“Whereas Congress has a constitutional duty, enshrined in article I, section 8, clause 11 of the United States Constitution, to debate and examine the significant consequences of another multi-year United States military
intervention in the Middle East;
Whereas the War Powers Resolution provides that 60 days after the President informs Congress that he has introduced Armed Forces into an overseas theater, the President “shall terminate any use of United States Armed Forces” unless Congress has authorized such use of the Armed Forces;
Whereas the United States military has engaged in over 100 airstrikes in Iraq since August 8, 2014;
Whereas currently there are over 1,000 United States military personnel deployed in Iraq;
Whereas the United States military has flown surveillance sorties over Syria to collect information on the Islamic State in Iraq and Syria (ISIS);
Whereas the Obama administration has stated that the Authorization for Use of Military Force Against Iraq Resolution of 2002 (Public Law 107-243) is obsolete and has supported its repeal;
Whereas the Authorization for Use of Military Force (Public Law 107-40) should not apply to ISIS because ISIS has no operational connection to al Qaeda or the Taliban and is not currently considered an “associated force” of al Qaeda;
Whereas any new authorization for the use of military force should be narrowly tailored and limited;
Whereas ISIS is a violent extremist organization that has terrorized and committed unconscionable atrocities against religious and ethnic minority communities in the course of attempting to create a de-facto state within the borders of Iraq and Syria;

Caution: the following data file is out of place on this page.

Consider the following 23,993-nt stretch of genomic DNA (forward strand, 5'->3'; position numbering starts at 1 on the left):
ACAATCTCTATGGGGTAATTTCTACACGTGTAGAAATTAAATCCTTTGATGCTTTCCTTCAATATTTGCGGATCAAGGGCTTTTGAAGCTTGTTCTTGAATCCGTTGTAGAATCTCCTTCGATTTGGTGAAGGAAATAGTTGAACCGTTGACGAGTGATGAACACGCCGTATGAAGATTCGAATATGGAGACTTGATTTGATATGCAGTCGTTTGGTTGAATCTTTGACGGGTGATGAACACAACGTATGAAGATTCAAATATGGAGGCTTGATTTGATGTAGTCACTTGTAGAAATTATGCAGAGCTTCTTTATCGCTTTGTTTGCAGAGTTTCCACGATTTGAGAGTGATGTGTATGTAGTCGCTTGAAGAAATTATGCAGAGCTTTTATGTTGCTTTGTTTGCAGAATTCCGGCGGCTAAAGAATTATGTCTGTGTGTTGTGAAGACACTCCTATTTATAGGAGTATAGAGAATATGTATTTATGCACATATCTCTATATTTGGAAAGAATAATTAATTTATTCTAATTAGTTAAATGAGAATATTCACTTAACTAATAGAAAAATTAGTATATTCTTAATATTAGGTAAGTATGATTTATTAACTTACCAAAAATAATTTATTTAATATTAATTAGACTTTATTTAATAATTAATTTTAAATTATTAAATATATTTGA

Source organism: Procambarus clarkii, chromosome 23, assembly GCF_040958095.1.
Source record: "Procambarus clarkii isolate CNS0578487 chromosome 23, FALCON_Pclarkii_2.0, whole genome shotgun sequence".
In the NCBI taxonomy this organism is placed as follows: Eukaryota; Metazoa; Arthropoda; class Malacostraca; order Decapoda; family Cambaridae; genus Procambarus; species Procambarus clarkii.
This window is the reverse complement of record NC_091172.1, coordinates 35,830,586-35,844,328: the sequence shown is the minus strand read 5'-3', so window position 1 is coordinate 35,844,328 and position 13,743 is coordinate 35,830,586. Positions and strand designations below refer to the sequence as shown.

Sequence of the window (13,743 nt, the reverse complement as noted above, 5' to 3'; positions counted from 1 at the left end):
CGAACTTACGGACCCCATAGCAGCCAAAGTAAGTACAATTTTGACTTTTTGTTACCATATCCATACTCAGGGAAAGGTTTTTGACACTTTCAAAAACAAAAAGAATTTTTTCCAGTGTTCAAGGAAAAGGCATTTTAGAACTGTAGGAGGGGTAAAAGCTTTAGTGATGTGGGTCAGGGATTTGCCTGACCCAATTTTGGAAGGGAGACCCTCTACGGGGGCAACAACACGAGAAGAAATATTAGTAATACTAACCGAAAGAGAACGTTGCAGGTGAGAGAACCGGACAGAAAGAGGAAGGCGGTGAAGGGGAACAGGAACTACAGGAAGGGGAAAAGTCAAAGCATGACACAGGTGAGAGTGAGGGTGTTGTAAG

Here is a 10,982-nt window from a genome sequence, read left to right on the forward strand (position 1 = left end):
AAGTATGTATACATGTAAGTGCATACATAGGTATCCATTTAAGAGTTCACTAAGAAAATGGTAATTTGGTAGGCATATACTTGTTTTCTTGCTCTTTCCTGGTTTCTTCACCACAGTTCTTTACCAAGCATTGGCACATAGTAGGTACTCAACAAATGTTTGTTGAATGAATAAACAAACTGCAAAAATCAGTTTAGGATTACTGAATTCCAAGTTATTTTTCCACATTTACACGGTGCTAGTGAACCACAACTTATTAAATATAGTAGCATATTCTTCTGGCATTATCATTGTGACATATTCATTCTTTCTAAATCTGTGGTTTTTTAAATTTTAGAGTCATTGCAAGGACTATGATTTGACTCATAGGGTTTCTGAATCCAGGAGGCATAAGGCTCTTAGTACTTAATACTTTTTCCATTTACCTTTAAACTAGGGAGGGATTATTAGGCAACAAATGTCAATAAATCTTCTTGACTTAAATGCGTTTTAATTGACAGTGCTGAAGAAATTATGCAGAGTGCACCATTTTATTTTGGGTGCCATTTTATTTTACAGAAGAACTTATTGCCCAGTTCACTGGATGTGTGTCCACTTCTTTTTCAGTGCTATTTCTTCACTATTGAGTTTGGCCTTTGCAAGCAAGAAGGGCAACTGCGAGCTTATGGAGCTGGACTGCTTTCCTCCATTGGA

Whereas the threat posed by ISIS requires a robust response from a broad international coalition, with regional partners playing prominent and leading roles;
Whereas Congress should support a comprehensive strategy for defeating ISIS that cuts off access to ISIS supplies and financial resources and isolates extremist elements by addressing the legitimate political grievances and aspirations of local religious and ethnic communities in Iraq and Syria;
Whereas this issue should be immediately referred to and debated by the United Nations Security Council;
Whereas the House of Representatives passed House Concurrent Resolution 105 on July 25, 2014, by a vote of 370-40; and
Whereas House Concurrent Resolution 105 expressed the sense of Congress that the President shall not deploy or maintain United States Armed Forces in a sustained combat role in Iraq without statutory authorization: Now, therefore, be itResolved by the House of Representatives (the Senate concurring), That Congress–
(1) should debate and vote on a statutory authorization for
any sustained United States combat role in Iraq or Syria;
(2) does not support the deployment of ground combat troops
in Iraq or Syria;
(3) should ensure that any such statutory authorization is
narrowly tailored and limited; and